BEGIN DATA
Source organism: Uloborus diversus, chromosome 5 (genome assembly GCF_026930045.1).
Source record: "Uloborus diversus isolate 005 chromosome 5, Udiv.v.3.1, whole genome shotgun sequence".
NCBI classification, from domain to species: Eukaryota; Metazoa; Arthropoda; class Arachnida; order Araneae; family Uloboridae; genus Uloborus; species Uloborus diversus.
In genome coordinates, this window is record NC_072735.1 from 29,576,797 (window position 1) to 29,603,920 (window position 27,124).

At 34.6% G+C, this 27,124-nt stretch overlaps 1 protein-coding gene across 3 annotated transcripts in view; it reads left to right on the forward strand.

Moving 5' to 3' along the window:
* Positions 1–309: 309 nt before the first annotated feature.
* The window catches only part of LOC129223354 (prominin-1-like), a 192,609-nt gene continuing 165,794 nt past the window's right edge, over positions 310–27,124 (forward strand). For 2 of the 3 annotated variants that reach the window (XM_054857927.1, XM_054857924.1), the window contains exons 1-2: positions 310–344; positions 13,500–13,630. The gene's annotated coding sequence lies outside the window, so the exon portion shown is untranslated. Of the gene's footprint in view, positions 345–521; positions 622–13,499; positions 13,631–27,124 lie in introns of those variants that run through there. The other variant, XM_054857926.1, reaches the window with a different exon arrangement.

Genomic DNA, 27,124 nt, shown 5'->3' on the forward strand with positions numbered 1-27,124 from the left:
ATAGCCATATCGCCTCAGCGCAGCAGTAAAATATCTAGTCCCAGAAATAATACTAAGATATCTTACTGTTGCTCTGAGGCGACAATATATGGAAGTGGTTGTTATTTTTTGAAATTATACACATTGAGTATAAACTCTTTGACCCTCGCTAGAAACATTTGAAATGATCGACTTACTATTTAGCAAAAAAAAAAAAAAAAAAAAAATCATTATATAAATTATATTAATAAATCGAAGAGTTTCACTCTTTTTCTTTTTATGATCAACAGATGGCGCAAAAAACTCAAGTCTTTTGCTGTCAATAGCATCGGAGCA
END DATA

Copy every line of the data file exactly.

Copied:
Source organism: Uloborus diversus, chromosome 5 (genome assembly GCF_026930045.1).
Source record: "Uloborus diversus isolate 005 chromosome 5, Udiv.v.3.1, whole genome shotgun sequence".
NCBI classification, from domain to species: Eukaryota; Metazoa; Arthropoda; class Arachnida; order Araneae; family Uloboridae; genus Uloborus; species Uloborus diversus.
In genome coordinates, this window is record NC_072735.1 from 29,576,797 (window position 1) to 29,603,920 (window position 27,124).

At 34.6% G+C, this 27,124-nt stretch overlaps 1 protein-coding gene across 3 annotated transcripts in view; it reads left to right on the forward strand.

Moving 5' to 3' along the window:
* Positions 1–309: 309 nt before the first annotated feature.
* The window catches only part of LOC129223354 (prominin-1-like), a 192,609-nt gene continuing 165,794 nt past the window's right edge, over positions 310–27,124 (forward strand). For 2 of the 3 annotated variants that reach the window (XM_054857927.1, XM_054857924.1), the window contains exons 1-2: positions 310–344; positions 13,500–13,630. The gene's annotated coding sequence lies outside the window, so the exon portion shown is untranslated. Of the gene's footprint in view, positions 345–521; positions 622–13,499; positions 13,631–27,124 lie in introns of those variants that run through there. The other variant, XM_054857926.1, reaches the window with a different exon arrangement.

Genomic DNA, 27,124 nt, shown 5'->3' on the forward strand with positions numbered 1-27,124 from the left:
ATAGCCATATCGCCTCAGCGCAGCAGTAAAATATCTAGTCCCAGAAATAATACTAAGATATCTTACTGTTGCTCTGAGGCGACAATATATGGAAGTGGTTGTTATTTTTTGAAATTATACACATTGAGTATAAACTCTTTGACCCTCGCTAGAAACATTTGAAATGATCGACTTACTATTTAGCAAAAAAAAAAAAAAAAAAAAAATCATTATATAAATTATATTAATAAATCGAAGAGTTTCACTCTTTTTCTTTTTATGATCAACAGATGGCGCAAAAAACTCAAGTCTTTTGCTGTCAATAGCATCGGAGCA